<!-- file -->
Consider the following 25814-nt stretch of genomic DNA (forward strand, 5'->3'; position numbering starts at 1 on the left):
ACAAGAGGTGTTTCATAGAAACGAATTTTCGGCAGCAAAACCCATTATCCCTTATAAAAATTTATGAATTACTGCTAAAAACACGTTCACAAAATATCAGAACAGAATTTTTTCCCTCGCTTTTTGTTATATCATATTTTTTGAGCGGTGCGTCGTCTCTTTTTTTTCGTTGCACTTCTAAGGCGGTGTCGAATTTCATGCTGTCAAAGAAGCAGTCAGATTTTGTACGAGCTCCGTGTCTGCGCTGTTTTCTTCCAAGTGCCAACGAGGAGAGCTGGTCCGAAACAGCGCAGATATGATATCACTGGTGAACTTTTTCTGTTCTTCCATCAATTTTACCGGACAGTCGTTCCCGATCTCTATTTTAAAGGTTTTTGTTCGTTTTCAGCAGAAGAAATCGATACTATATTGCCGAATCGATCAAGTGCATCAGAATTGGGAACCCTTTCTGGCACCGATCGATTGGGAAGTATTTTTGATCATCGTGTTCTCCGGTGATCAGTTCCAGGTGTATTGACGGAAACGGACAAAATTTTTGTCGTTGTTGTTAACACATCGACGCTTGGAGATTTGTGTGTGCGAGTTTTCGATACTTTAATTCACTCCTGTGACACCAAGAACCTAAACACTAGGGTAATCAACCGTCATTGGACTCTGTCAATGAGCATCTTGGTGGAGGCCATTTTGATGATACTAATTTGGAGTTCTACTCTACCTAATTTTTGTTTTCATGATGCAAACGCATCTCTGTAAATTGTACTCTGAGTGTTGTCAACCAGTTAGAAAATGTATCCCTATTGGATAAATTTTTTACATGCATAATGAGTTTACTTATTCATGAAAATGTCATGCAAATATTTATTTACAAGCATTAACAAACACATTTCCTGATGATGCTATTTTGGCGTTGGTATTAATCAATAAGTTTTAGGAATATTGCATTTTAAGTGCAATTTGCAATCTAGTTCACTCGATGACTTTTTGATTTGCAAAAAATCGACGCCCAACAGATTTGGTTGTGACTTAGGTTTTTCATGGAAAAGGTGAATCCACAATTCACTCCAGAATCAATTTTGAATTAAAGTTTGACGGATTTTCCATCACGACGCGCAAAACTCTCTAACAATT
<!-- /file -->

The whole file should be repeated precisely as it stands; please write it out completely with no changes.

Consider the following 25814-nt stretch of genomic DNA (forward strand, 5'->3'; position numbering starts at 1 on the left):
ACAAGAGGTGTTTCATAGAAACGAATTTTCGGCAGCAAAACCCATTATCCCTTATAAAAATTTATGAATTACTGCTAAAAACACGTTCACAAAATATCAGAACAGAATTTTTTCCCTCGCTTTTTGTTATATCATATTTTTTGAGCGGTGCGTCGTCTCTTTTTTTTCGTTGCACTTCTAAGGCGGTGTCGAATTTCATGCTGTCAAAGAAGCAGTCAGATTTTGTACGAGCTCCGTGTCTGCGCTGTTTTCTTCCAAGTGCCAACGAGGAGAGCTGGTCCGAAACAGCGCAGATATGATATCACTGGTGAACTTTTTCTGTTCTTCCATCAATTTTACCGGACAGTCGTTCCCGATCTCTATTTTAAAGGTTTTTGTTCGTTTTCAGCAGAAGAAATCGATACTATATTGCCGAATCGATCAAGTGCATCAGAATTGGGAACCCTTTCTGGCACCGATCGATTGGGAAGTATTTTTGATCATCGTGTTCTCCGGTGATCAGTTCCAGGTGTATTGACGGAAACGGACAAAATTTTTGTCGTTGTTGTTAACACATCGACGCTTGGAGATTTGTGTGTGCGAGTTTTCGATACTTTAATTCACTCCTGTGACACCAAGAACCTAAACACTAGGGTAATCAACCGTCATTGGACTCTGTCAATGAGCATCTTGGTGGAGGCCATTTTGATGATACTAATTTGGAGTTCTACTCTACCTAATTTTTGTTTTCATGATGCAAACGCATCTCTGTAAATTGTACTCTGAGTGTTGTCAACCAGTTAGAAAATGTATCCCTATTGGATAAATTTTTTACATGCATAATGAGTTTACTTATTCATGAAAATGTCATGCAAATATTTATTTACAAGCATTAACAAACACATTTCCTGATGATGCTATTTTGGCGTTGGTATTAATCAATAAGTTTTAGGAATATTGCATTTTAAGTGCAATTTGCAATCTAGTTCACTCGATGACTTTTTGATTTGCAAAAAATCGACGCCCAACAGATTTGGTTGTGACTTAGGTTTTTCATGGAAAAGGTGAATCCACAATTCACTCCAGAATCAATTTTGAATTAAAGTTTGACGGATTTTCCATCACGACGCGCAAAACTCTCTAACAATT